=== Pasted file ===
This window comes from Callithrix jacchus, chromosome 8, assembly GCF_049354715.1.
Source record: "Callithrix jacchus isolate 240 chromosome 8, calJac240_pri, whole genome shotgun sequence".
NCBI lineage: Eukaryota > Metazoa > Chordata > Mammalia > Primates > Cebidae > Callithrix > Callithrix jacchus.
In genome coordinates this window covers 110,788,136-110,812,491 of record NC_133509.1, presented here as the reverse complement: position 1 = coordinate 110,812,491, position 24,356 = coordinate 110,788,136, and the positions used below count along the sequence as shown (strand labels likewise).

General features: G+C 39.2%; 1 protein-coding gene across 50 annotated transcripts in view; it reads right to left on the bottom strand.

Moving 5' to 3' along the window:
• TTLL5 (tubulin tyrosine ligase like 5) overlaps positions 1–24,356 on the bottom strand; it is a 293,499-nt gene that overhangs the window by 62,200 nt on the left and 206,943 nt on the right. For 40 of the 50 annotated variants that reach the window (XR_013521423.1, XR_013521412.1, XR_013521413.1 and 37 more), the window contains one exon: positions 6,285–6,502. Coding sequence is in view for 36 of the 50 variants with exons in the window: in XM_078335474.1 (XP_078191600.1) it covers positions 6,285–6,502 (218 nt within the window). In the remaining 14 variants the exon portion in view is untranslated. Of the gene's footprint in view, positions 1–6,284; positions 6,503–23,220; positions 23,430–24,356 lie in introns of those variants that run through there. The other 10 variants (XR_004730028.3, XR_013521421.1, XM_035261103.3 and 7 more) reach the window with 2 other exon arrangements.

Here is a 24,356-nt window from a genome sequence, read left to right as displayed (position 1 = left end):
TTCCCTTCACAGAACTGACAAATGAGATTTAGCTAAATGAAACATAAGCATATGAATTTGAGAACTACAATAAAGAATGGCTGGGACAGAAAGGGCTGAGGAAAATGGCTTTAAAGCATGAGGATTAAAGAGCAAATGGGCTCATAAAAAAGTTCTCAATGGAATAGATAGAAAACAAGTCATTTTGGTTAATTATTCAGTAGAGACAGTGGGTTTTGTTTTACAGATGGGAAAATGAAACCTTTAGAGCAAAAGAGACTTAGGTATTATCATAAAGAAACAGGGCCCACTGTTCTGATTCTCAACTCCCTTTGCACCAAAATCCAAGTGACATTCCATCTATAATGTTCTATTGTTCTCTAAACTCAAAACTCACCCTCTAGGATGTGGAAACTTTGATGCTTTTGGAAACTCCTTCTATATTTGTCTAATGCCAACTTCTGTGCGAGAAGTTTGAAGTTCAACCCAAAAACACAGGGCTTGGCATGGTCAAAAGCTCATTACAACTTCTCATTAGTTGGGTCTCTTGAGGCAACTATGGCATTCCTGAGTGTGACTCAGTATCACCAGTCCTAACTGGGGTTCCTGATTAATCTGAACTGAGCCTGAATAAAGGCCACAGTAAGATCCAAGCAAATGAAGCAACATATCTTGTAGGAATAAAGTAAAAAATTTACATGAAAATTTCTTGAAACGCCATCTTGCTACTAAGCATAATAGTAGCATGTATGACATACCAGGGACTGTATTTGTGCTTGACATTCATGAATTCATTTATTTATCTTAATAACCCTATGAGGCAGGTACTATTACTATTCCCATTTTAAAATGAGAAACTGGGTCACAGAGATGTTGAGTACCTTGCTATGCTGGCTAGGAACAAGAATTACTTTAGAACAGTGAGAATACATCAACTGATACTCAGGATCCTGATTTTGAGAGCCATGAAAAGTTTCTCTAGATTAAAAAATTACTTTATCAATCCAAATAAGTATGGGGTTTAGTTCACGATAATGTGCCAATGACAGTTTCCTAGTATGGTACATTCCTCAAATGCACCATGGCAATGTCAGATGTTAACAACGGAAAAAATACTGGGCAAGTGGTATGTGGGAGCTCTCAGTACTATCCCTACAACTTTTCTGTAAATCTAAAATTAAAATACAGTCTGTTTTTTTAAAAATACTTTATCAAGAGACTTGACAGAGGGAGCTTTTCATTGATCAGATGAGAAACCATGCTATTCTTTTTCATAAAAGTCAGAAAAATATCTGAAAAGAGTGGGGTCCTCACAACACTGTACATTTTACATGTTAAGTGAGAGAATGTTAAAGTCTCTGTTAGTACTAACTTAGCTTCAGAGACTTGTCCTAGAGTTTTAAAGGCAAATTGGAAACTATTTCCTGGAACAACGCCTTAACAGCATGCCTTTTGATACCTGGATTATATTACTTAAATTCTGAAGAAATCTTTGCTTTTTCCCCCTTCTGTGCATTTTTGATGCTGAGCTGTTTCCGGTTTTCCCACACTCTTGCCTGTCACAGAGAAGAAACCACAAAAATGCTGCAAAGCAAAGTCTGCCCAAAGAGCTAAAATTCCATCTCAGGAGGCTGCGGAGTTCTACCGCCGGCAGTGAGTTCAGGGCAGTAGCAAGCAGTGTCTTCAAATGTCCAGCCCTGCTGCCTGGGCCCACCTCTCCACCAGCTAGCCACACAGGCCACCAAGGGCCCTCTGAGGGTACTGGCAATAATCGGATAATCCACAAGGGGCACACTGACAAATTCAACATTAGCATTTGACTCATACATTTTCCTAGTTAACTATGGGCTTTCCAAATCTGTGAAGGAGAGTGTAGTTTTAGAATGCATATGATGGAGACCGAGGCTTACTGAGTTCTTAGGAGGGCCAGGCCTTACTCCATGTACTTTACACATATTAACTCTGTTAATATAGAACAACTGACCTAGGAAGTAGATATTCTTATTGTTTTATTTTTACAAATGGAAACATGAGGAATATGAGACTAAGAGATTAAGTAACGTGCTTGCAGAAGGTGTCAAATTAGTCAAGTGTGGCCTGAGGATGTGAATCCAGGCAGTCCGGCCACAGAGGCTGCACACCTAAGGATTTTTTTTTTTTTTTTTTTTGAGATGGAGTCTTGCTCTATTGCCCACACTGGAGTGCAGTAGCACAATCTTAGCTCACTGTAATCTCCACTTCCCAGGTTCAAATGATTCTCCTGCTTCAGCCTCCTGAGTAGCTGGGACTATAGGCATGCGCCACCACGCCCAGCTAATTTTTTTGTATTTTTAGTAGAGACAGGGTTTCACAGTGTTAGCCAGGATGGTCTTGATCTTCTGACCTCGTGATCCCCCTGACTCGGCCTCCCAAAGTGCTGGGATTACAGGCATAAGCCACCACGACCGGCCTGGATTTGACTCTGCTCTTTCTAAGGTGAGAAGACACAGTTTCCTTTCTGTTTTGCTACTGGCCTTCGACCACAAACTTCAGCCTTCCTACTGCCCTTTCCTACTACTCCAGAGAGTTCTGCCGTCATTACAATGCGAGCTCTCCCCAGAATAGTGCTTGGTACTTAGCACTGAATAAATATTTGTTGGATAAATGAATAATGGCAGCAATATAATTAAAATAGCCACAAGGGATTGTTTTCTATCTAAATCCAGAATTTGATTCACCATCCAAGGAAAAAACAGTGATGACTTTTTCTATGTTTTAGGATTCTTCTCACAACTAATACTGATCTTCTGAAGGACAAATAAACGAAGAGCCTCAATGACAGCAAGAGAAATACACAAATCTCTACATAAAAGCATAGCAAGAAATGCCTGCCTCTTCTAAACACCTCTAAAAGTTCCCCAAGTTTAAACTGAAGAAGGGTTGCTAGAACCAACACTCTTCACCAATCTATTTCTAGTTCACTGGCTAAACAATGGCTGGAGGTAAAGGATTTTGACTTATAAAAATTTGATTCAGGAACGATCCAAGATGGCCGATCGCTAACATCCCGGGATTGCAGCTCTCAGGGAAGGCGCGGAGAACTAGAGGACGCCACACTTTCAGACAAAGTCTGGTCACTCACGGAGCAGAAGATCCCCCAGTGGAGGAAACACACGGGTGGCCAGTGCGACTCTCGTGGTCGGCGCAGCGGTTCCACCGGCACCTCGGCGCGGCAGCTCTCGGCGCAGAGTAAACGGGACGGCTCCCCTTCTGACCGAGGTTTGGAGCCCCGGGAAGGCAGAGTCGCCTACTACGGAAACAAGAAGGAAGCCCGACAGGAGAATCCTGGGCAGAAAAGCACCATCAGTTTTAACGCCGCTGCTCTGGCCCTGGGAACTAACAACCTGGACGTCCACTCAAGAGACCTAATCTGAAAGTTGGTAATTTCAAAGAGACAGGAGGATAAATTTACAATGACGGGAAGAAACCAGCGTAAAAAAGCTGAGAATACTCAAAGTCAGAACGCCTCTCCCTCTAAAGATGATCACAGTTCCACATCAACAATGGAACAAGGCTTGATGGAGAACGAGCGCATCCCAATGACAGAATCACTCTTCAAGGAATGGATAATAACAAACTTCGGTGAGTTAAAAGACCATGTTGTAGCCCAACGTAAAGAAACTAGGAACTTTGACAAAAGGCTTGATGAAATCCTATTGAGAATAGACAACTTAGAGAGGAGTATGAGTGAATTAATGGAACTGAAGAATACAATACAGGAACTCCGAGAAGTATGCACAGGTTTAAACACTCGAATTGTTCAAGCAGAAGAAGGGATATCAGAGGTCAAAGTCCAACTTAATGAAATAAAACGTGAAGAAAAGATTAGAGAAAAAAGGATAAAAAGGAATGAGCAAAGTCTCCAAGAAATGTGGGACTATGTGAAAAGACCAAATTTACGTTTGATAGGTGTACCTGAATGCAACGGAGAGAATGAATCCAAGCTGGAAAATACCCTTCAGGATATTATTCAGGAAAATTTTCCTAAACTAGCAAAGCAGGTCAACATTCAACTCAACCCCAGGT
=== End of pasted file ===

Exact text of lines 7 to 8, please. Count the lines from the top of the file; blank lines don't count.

• TTLL5 (tubulin tyrosine ligase like 5) overlaps positions 1–24,356 on the bottom strand; it is a 293,499-nt gene that overhangs the window by 62,200 nt on the left and 206,943 nt on the right. For 40 of the 50 annotated variants that reach the window (XR_013521423.1, XR_013521412.1, XR_013521413.1 and 37 more), the window contains one exon: positions 6,285–6,502. Coding sequence is in view for 36 of the 50 variants with exons in the window: in XM_078335474.1 (XP_078191600.1) it covers positions 6,285–6,502 (218 nt within the window). In the remaining 14 variants the exon portion in view is untranslated. Of the gene's footprint in view, positions 1–6,284; positions 6,503–23,220; positions 23,430–24,356 lie in introns of those variants that run through there. The other 10 variants (XR_004730028.3, XR_013521421.1, XM_035261103.3 and 7 more) reach the window with 2 other exon arrangements.

Here is a 24,356-nt window from a genome sequence, read left to right as displayed (position 1 = left end):